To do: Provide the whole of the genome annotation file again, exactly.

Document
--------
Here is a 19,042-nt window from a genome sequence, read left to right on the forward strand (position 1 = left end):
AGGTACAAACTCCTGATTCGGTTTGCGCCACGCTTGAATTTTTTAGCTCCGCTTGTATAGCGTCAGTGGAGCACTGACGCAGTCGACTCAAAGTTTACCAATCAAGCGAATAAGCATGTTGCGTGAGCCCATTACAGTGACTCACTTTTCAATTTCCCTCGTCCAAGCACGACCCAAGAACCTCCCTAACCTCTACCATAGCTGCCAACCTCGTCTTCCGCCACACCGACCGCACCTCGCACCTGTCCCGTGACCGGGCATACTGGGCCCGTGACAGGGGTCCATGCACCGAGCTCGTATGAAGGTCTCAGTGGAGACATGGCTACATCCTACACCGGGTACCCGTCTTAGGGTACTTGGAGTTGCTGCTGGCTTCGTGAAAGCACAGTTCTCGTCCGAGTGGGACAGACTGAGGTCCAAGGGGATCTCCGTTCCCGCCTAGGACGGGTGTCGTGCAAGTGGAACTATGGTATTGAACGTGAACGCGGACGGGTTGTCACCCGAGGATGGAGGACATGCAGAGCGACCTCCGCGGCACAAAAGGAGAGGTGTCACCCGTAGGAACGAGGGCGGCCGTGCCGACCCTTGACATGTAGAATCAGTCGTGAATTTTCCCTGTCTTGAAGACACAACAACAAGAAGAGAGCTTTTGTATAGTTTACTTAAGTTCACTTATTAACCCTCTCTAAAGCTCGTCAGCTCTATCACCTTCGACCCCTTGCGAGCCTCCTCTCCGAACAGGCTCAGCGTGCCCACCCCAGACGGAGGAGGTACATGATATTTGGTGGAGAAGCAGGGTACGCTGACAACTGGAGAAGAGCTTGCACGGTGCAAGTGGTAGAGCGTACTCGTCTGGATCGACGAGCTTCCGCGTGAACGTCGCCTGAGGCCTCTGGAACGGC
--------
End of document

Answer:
Here is a 19,042-nt window from a genome sequence, read left to right on the forward strand (position 1 = left end):
AGGTACAAACTCCTGATTCGGTTTGCGCCACGCTTGAATTTTTTAGCTCCGCTTGTATAGCGTCAGTGGAGCACTGACGCAGTCGACTCAAAGTTTACCAATCAAGCGAATAAGCATGTTGCGTGAGCCCATTACAGTGACTCACTTTTCAATTTCCCTCGTCCAAGCACGACCCAAGAACCTCCCTAACCTCTACCATAGCTGCCAACCTCGTCTTCCGCCACACCGACCGCACCTCGCACCTGTCCCGTGACCGGGCATACTGGGCCCGTGACAGGGGTCCATGCACCGAGCTCGTATGAAGGTCTCAGTGGAGACATGGCTACATCCTACACCGGGTACCCGTCTTAGGGTACTTGGAGTTGCTGCTGGCTTCGTGAAAGCACAGTTCTCGTCCGAGTGGGACAGACTGAGGTCCAAGGGGATCTCCGTTCCCGCCTAGGACGGGTGTCGTGCAAGTGGAACTATGGTATTGAACGTGAACGCGGACGGGTTGTCACCCGAGGATGGAGGACATGCAGAGCGACCTCCGCGGCACAAAAGGAGAGGTGTCACCCGTAGGAACGAGGGCGGCCGTGCCGACCCTTGACATGTAGAATCAGTCGTGAATTTTCCCTGTCTTGAAGACACAACAACAAGAAGAGAGCTTTTGTATAGTTTACTTAAGTTCACTTATTAACCCTCTCTAAAGCTCGTCAGCTCTATCACCTTCGACCCCTTGCGAGCCTCCTCTCCGAACAGGCTCAGCGTGCCCACCCCAGACGGAGGAGGTACATGATATTTGGTGGAGAAGCAGGGTACGCTGACAACTGGAGAAGAGCTTGCACGGTGCAAGTGGTAGAGCGTACTCGTCTGGATCGACGAGCTTCCGCGTGAACGTCGCCTGAGGCCTCTGGAACGGC